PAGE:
Exempt Information

The FOI Act recognises that there are valid reasons for withholding some information in response to a request.  For a public authority to withhold information requested under the act at least one of the two categories of exemption must apply:

Absolute Exemptions

These exemptions are unconditional, examples include:
  • Information accessible by other means
  • Information provided to the Council in confidence
Qualified Exemptions
These exemptions are subject to a public interest test. In these cases the Authority will look at whether the balance of public interest is weighted in favour of publishing the information requested. Where this is found to be the case the information requested will be provided to the applicant.
There are 24 qualified exemptions under the Act including:
  • Commercially sensitive information.
  • Information that would prejudice the health and safety of an individual.
  • Personal information relating to individuals (this is covered by the Data Protection Act 1998).
  • Information about the environment (this can be accessed under the Environmental Information Regulations).
  • Where release of information will be damaging to individuals or to businesses.
  • Where the health and safety of individuals or communities may be compromised.
  • Where release of information may prejudice a future decision .
When required the Authority will make a decision on whether an exemption applies to all or part of an information request through a panel of trained Officers.
 
Further information
A full list of exemptions, together with guidance notes, is published by the Ministry of Justice.
Under FOI legislation all public authorities must have a publication scheme, this details information that is routinely made available by the Authority and whether there is a charge for this information.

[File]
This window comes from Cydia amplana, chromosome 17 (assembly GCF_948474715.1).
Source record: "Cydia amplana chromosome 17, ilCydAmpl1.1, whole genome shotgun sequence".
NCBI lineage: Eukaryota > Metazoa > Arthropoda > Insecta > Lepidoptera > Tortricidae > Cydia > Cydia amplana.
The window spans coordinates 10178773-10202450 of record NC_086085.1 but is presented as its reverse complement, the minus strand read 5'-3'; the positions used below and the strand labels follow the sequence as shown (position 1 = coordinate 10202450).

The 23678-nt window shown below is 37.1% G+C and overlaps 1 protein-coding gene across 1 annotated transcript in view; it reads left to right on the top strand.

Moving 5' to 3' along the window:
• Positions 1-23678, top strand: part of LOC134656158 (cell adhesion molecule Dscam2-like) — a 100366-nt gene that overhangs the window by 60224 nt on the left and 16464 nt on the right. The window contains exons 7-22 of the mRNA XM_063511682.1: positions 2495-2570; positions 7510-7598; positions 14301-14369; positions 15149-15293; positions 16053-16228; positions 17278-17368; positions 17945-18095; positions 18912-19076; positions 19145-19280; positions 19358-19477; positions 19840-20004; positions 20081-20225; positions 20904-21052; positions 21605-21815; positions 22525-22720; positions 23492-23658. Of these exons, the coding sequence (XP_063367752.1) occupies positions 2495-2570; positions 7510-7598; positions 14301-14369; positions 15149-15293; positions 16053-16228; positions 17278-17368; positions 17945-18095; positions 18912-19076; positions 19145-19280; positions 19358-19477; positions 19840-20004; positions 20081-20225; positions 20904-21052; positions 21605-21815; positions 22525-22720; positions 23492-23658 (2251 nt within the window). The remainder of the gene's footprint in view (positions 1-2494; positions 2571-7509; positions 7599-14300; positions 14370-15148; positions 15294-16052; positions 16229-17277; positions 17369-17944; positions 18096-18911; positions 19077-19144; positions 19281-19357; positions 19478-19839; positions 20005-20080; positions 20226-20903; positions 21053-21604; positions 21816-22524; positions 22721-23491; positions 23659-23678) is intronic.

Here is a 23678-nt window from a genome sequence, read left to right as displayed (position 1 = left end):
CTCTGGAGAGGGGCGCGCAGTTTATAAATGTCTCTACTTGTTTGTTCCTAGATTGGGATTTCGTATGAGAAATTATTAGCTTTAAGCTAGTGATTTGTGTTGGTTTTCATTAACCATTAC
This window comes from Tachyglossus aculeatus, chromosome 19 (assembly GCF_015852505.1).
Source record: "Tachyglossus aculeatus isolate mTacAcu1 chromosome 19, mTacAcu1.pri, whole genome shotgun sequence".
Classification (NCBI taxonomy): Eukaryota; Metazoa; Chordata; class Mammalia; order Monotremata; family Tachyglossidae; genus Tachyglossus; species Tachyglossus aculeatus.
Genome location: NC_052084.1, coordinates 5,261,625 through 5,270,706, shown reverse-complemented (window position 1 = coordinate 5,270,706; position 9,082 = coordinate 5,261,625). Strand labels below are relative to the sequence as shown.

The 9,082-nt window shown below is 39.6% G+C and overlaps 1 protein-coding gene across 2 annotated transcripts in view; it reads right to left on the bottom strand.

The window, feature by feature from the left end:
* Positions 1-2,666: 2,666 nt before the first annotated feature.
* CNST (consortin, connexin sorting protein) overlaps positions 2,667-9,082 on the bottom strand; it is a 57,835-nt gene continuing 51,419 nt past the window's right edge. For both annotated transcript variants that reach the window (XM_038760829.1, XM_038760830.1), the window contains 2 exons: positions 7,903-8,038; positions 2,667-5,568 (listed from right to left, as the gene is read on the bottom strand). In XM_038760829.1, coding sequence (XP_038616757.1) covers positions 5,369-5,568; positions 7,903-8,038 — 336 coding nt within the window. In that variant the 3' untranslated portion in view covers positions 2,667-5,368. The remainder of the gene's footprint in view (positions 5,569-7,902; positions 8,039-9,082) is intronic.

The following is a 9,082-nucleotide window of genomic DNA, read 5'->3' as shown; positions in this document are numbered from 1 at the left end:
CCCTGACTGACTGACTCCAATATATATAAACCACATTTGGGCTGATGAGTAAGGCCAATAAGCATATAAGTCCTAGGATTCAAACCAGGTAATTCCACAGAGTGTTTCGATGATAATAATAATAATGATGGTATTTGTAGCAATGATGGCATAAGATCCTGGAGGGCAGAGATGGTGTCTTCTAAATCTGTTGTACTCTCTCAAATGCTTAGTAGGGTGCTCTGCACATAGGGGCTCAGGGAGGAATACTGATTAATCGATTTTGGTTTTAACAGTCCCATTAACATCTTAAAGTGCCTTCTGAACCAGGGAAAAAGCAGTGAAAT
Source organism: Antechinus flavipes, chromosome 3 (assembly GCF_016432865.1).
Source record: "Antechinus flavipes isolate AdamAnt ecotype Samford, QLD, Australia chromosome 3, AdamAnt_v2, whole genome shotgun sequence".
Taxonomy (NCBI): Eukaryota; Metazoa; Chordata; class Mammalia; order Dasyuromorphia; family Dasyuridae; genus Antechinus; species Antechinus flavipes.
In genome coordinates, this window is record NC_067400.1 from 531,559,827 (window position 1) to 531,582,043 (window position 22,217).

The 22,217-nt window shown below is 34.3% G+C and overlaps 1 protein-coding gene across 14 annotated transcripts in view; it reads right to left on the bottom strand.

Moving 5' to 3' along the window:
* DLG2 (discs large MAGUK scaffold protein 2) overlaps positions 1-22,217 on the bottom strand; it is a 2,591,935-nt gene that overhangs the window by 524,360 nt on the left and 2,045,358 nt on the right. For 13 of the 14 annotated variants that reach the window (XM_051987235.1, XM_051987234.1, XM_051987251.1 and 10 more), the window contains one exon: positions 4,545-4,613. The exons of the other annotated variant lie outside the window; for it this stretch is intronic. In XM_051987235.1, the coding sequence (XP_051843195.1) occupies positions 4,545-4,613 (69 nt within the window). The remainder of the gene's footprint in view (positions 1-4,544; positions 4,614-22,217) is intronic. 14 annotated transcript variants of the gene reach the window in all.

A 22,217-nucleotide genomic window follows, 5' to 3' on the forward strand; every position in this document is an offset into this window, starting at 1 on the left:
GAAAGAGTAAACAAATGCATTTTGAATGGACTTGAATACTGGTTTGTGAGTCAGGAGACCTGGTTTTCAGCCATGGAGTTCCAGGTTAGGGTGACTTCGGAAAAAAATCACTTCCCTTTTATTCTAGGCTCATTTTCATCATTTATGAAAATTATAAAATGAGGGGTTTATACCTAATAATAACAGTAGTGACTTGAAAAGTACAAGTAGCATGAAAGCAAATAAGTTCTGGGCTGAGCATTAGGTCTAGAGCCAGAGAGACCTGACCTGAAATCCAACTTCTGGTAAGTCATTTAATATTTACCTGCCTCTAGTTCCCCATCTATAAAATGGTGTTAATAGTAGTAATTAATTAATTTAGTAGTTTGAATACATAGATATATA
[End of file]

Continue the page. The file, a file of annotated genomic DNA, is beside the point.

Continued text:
Environmental Information Regulations (EIRs 2004)
The EIRs specify exceptions where a public authority is not obliged to disclose information.  However, unlike FOI there are no absolute exceptions – all of the exceptions under the EIRs are subject to the public interest test. If it is in the public interest to release the information then we will do so. If a decision is taken to withhold information, we must state which exception we are using and all arguments behind the decision.
 
Exceptions under the EIRs include:
  • if the information constitutes personal data
  • the information is not held when the request is received
  • the request is manifestly unreasonable
  • the request relates to material which is still in the course of completion, to unfinished documents or to incomplete data;
  • the request involves the disclosure of internal communications.
 
Other examples of exceptions include cases where Environmental Information would also not be disclosed if its release would adversely affect:
  • international relations, defence, national security or public safety;
  • the course of justice or the ability of a public authority to conduct an inquiry of a criminal or disciplinary nature;
  • intellectual property rights;
  • the confidentiality of the proceedings of that or any other public authority where such confidentiality is provided by law;
  • the confidentiality of commercial or industrial information where such confidentiality is provided by law to protect a legitimate economic interest;
  • the protection of the environment to which the information relates.
 
Further information can be obtained from the Department of the Environment, Food & Rural Affairs

 

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